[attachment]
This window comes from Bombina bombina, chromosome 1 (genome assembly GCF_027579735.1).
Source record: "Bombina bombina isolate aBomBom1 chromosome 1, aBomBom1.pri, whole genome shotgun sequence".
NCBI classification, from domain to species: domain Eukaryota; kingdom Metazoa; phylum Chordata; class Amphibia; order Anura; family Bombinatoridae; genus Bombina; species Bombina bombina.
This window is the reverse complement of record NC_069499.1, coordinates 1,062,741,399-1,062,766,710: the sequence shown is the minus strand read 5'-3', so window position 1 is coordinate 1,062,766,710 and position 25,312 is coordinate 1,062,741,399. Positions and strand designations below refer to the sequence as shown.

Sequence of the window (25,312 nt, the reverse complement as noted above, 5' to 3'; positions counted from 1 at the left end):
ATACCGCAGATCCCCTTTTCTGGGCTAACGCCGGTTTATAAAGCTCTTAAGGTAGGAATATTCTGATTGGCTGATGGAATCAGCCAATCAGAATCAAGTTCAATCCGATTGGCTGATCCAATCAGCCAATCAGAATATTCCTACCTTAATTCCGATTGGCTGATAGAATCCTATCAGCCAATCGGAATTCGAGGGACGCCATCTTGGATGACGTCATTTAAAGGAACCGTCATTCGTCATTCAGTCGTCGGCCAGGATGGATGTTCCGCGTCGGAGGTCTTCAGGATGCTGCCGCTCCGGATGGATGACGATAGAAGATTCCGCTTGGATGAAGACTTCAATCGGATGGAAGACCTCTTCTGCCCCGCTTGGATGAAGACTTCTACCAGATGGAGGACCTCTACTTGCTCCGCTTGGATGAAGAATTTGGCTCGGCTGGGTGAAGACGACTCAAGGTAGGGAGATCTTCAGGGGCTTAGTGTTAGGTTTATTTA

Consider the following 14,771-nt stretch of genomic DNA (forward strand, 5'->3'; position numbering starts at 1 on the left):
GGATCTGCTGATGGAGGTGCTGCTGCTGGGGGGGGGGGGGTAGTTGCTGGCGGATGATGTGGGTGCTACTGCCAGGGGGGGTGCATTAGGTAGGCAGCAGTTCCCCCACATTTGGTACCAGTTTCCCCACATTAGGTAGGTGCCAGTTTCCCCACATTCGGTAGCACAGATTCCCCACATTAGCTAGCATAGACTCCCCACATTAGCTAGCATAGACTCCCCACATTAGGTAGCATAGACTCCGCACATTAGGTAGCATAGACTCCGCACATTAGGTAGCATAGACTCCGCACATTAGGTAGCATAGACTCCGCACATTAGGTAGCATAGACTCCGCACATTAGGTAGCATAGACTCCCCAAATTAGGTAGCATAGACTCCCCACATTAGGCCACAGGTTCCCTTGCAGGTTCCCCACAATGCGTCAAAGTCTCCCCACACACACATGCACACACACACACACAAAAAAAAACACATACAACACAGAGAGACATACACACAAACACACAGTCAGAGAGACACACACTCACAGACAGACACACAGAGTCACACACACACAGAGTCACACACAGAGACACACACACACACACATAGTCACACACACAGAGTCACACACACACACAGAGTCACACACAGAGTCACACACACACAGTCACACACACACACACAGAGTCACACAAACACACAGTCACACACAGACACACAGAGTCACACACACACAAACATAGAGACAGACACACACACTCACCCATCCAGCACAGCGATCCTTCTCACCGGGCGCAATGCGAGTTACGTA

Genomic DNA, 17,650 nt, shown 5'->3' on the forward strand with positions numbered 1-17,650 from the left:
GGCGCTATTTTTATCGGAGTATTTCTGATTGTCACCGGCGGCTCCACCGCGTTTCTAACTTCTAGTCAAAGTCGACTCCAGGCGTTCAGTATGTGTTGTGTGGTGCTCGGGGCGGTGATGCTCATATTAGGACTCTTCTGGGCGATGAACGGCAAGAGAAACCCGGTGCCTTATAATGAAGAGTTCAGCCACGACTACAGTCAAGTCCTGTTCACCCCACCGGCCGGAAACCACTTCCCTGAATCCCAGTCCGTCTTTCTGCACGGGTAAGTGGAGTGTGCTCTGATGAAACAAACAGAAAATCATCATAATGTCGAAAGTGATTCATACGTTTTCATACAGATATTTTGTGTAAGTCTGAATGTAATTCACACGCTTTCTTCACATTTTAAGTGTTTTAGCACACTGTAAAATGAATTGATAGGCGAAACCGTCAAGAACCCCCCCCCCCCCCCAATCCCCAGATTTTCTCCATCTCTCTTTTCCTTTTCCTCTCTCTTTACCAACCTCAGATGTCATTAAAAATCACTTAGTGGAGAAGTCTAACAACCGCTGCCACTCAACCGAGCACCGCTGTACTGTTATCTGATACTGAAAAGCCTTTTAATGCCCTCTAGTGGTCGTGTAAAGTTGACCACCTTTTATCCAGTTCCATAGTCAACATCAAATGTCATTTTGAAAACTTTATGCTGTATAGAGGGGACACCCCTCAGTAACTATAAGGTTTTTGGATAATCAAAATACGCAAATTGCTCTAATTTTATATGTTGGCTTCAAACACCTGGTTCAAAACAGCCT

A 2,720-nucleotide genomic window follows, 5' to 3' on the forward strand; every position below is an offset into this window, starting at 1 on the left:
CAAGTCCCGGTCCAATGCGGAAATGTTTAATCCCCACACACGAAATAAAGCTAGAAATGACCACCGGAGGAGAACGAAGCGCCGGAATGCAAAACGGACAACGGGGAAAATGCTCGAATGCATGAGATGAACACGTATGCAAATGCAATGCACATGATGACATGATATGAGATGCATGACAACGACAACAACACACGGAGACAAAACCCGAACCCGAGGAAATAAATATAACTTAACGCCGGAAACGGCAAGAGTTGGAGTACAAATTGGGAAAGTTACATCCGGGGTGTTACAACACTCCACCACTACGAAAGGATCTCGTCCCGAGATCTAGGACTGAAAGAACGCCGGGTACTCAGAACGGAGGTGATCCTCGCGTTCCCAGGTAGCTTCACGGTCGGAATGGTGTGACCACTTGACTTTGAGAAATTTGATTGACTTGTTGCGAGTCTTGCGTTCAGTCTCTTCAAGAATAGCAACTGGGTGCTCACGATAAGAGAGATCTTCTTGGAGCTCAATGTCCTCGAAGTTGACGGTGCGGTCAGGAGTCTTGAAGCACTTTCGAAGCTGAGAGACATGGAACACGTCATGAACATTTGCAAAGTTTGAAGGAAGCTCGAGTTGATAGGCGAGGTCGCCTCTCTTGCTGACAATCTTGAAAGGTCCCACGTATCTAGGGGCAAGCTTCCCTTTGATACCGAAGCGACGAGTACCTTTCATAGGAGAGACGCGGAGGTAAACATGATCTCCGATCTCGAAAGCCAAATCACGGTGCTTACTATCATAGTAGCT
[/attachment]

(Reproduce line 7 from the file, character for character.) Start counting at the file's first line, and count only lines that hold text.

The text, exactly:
Consider the following 14,771-nt stretch of genomic DNA (forward strand, 5'->3'; position numbering starts at 1 on the left):